"I think the economy is in really bad shape," said Dean Baker, co-director at the Center for Economic and Policy Research, an independent economic think tank in Washington.

"I don't see the strength of the economy, even assuming the housing market holds up. I see very weak job growth for the rest of the year."

The report singled out Bush's tax cuts as a key instrument in reviving the economy. The tax cuts have injected hundreds of billions of dollars into the economy encouraging consumer and business spending and leading to greater productivity gains, the report said.

"I do think that when the history books are written the tax cuts ... will get more favorable reviews," said Gary D. Keith, regional economist at M&T; Bank in Buffalo, N.Y.

"The story of the last several years is consumer spending has maintained its strength. We saw home sales going great guns, we saw car sales going. That is the kind of stimulus needed in the downturn."

The report highlighted other accomplishments, particularly increased productivity among workers, who now enjoy a higher of standard of living.

"The recent robust gains in productivity have boosted both corporate profits and employees' compensation," the report said.

"Moreover, productivity growth has reduced inflationary pressures by holding down growth in unit labor costs. As a result, wage gains after adjusting for inflation have been even more impressive by historical standards."

Economists said Bush's tax cuts allowed businesses to buy new machinery and computers more cheaply and operate more efficiently.

"I think he has done quite a good job stimulating productivity," Basu said.

But John E. Silvia, chief economist at Wachovia Corp., said the productivity story is a two-edged sword.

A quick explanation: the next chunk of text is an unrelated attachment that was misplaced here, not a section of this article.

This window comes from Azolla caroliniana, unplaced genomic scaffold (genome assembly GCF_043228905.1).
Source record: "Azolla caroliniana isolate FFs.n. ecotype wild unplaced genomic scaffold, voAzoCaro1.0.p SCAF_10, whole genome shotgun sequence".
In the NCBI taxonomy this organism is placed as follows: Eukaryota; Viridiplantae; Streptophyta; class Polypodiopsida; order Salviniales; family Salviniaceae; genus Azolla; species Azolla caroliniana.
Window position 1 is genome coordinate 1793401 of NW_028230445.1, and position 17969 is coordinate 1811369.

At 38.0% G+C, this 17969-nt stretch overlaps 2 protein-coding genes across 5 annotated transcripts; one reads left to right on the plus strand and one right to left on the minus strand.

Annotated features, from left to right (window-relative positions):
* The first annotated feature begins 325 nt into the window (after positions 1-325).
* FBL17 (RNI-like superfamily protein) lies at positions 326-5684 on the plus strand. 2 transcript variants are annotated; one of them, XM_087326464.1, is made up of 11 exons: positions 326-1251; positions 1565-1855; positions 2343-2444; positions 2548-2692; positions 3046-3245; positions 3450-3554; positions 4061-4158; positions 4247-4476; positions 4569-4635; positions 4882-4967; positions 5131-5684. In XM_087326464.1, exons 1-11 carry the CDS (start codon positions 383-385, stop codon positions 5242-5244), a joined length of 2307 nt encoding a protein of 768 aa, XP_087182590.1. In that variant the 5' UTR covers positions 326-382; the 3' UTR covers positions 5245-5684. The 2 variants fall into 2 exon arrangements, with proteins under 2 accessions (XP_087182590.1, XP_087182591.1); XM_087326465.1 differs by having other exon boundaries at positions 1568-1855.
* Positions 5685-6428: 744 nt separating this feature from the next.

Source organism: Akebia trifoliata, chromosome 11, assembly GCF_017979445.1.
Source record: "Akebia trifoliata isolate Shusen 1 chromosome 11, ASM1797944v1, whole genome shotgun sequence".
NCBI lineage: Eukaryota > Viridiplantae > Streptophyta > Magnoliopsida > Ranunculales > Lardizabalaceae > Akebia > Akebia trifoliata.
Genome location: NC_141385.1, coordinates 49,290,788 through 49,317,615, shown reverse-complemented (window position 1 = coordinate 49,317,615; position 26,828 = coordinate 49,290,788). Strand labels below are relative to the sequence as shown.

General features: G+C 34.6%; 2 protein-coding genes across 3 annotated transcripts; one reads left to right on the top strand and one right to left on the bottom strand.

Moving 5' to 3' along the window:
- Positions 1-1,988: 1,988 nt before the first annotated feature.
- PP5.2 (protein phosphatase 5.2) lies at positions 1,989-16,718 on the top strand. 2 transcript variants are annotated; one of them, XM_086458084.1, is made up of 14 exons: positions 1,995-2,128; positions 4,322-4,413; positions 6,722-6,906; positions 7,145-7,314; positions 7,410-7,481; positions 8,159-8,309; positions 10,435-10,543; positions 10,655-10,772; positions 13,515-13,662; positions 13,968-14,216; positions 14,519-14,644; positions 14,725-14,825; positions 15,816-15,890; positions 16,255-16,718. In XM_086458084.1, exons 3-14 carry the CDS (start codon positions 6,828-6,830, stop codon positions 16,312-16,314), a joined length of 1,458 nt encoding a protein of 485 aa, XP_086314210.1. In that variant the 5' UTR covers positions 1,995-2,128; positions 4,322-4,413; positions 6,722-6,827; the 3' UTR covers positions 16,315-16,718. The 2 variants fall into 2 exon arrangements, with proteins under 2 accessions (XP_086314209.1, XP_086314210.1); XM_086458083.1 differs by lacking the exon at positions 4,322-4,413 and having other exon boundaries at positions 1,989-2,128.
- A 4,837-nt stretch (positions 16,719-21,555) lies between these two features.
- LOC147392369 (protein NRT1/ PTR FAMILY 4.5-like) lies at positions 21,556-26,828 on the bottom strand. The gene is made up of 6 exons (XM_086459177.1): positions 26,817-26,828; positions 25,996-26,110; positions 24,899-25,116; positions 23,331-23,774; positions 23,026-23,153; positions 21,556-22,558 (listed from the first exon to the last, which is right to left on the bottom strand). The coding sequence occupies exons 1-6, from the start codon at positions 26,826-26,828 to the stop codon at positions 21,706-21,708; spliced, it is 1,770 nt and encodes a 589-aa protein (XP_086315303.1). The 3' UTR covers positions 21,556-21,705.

People, he said, who have jobs are more productive and are better paid. But since companies are producing more with fewer people they haven't added workers.

"A lot of firms ... have just learned to be so much more effective in terms of productivity gains that they need fewer and fewer people," Silvia said. "I would say it is the revenge of the new economy."

The report noted that manufacturing has struggled while Bush has been president. It has been ravaged by foreign competition and advances in technology that have made some jobs obsolete.

Most of the job losses were due to a decline in U.S. production of computers, electronics, machinery and metals, the report said.

But the report stated that the manufacturing downturn is not out of line with past declines and it may be nearing an end.

"Although manufacturing employment fell throughout 2003, recent developments hint at improving employment conditions for the sector as a whole," the report said.

Economists said they don't blame Bush for the problems in the sector because he inherited most of them when he took office. Bush even placed tariffs on steel imports, which he recently removed, they noted.

"It's hard to attribute these manufacturing losses to the things he has done," Basu said.